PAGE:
This week, HelpAge International is launching the first Disaster Risk and Age Index, ranking 190 countries across the world on the disaster risk faced by older people, at the Third UN World Conference on Disaster Risk Reduction in Sendai.
“The Disaster Risk and Age Index captures the collision of two trends: ageing populations and the acceleration of risk in a world which is increasingly exposed to natural and technological hazards,” said Margareta Wahlström, Special Representative of the UN Secretary-General for Disaster Risk Reduction.
Overall, those in Somalia, Central African Republic and Afghanistan face the highest risk, due in part to ongoing conflict coupled with the lack of service provision for older men and women. While in East Asia and Pacific region, Myanmar is the highest ranked country in the index in 7th position.
Older people are exposed to the lowest risk from disasters in Malta and Finland.
The report has an in-depth focus on the South and East Asia area, as this is the region demonstrating some of the highest disaster and climate change related risks coupled with the fastest ageing populations. For example in Vietnam, Thailand, Cambodia and Myanmar, there will be a 61.4, 58.2, 51.8 and 48.6 percent, respectively, increase in the proportion of older people aged 60+, between 2010 and 2030.
In the Japanese Tsunami of 2011, 56% of those who died were aged 65 and over, despite this age group comprising just 23% of the population. Similarly of those who died in Hurricane Katrina in the US in 2005, 75% were aged 60 or over, but only 16% of the local population were aged 60 or over.
Already, 66% of the world’s over 60s live in less developed regions and by 2050 this is projected to rise to 79%. The world’s population of older people is expected to rise to 2.02 billion by 2050.2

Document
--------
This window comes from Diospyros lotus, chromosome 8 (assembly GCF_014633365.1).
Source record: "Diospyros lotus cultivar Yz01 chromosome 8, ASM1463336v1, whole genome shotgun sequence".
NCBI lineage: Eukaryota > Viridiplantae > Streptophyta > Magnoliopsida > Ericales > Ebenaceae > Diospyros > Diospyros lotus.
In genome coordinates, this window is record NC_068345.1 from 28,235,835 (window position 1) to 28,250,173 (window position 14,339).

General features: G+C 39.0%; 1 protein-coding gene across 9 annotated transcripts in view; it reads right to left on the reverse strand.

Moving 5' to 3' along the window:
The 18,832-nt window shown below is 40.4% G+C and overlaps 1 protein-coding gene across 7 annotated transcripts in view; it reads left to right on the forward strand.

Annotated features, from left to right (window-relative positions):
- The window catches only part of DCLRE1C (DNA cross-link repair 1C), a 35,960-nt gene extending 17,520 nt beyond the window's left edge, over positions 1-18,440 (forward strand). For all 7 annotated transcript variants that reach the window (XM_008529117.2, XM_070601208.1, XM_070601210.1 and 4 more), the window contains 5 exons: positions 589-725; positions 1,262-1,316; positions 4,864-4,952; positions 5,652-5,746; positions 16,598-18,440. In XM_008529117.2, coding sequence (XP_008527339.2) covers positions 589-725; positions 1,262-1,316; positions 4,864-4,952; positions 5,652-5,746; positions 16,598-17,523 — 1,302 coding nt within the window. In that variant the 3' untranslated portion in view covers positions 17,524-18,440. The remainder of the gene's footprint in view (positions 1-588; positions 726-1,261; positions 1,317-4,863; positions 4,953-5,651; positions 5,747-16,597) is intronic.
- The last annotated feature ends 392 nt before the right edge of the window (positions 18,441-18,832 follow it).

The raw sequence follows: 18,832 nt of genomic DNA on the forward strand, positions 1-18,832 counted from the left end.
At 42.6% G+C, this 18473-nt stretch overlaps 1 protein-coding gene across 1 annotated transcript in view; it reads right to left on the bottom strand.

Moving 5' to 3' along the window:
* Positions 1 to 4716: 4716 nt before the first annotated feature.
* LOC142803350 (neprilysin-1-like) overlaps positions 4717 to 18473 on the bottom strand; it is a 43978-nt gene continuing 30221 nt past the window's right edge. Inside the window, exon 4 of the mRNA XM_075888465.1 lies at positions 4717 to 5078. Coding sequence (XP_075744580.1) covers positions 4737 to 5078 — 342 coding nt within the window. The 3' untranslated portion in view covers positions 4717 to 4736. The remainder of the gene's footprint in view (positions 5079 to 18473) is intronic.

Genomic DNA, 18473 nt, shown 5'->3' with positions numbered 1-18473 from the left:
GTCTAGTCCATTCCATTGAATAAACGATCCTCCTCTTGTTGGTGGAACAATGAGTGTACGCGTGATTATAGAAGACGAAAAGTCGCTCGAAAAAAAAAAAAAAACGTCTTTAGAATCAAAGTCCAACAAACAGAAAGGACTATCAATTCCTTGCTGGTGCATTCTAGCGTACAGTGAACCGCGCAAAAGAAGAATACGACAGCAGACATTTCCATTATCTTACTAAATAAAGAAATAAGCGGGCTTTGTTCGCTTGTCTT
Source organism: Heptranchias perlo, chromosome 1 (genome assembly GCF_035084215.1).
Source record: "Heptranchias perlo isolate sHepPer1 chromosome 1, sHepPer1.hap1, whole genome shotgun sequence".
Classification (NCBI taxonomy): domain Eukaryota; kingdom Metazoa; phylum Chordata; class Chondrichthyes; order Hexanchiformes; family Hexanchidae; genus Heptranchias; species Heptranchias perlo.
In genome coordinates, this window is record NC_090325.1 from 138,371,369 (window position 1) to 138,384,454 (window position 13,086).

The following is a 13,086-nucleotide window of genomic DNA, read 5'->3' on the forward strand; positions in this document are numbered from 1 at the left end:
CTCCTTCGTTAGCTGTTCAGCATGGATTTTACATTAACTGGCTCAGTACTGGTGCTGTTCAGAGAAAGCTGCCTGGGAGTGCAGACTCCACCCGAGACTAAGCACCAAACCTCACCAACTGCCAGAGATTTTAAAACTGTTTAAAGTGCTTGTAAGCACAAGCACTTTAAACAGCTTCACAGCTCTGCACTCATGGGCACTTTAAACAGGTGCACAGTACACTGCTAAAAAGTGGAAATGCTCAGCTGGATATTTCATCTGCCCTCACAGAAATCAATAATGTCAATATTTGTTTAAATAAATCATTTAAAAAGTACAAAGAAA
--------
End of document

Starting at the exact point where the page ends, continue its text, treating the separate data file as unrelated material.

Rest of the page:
“It is a sign of resilience that there will be this many older people in the world by 2050. But it is the unprecedented rate at which populations are ageing, alongside the increasing frequency of disasters, that presents policy makers with a challenge,” said Toby Porter, Chief Executive for HelpAge International.
“We need to collect data disaggregated by sex, age and disability to demonstrate the impact of disasters on older people. This will help us to develop appropriate strategies in order to save lives,” said Porter.
A study carried out in 2013 by HelpAge International, Disasters and diversity: a study of humanitarian financing, found that only 1% of funded projects in 2012 targeted older people.
When older people are considered in disaster risk reduction efforts, often the responses are inadequate and ill-informed as older people are not engaged or consulted.
“Older people are often seen as passive recipients of aid rather than active participants in disaster risk reduction activities,” said Godfred Paul, Senior Regional Programme Manager for HelpAge International, East Asia Pacific. “They often get overlooked.”
Older people can be real champions for disaster risk reduction at the local level. In 2012, following training on disaster risk reduction, older people in Pakistan noticed the colour of the local river changing and contacted disaster management authorities of the early warning sign. The imminent flooding was confirmed and the community began diverting the water with digging equipment. Because of their actions, 50% less water reached the villages when the flooding occurred.
HelpAge International is urging governments, NGOs and civil society organisations to sign up to Charter 14, a 14 point declaration pledging to include older people in disaster risk reduction efforts.
HelpAge International will present the Disaster Risk and Age Index at the Third World Conference on Disaster Risk in Sendai on the IGNITE stage on 17 March.
You can follow the events of the week with #WCDRR.
Jane Scobie, Director of Advocacy and Communications at HelpAge International
+44 (0) 7713 070 306
Sarah Gillam, Media Relations Manager at HelpAge International
+44 (0) 20 7148 7623, +44 (0) 7713 567 624
Beth Howgate, Media Relations Officer at HelpAge International
+44 (0) 20 7148 7606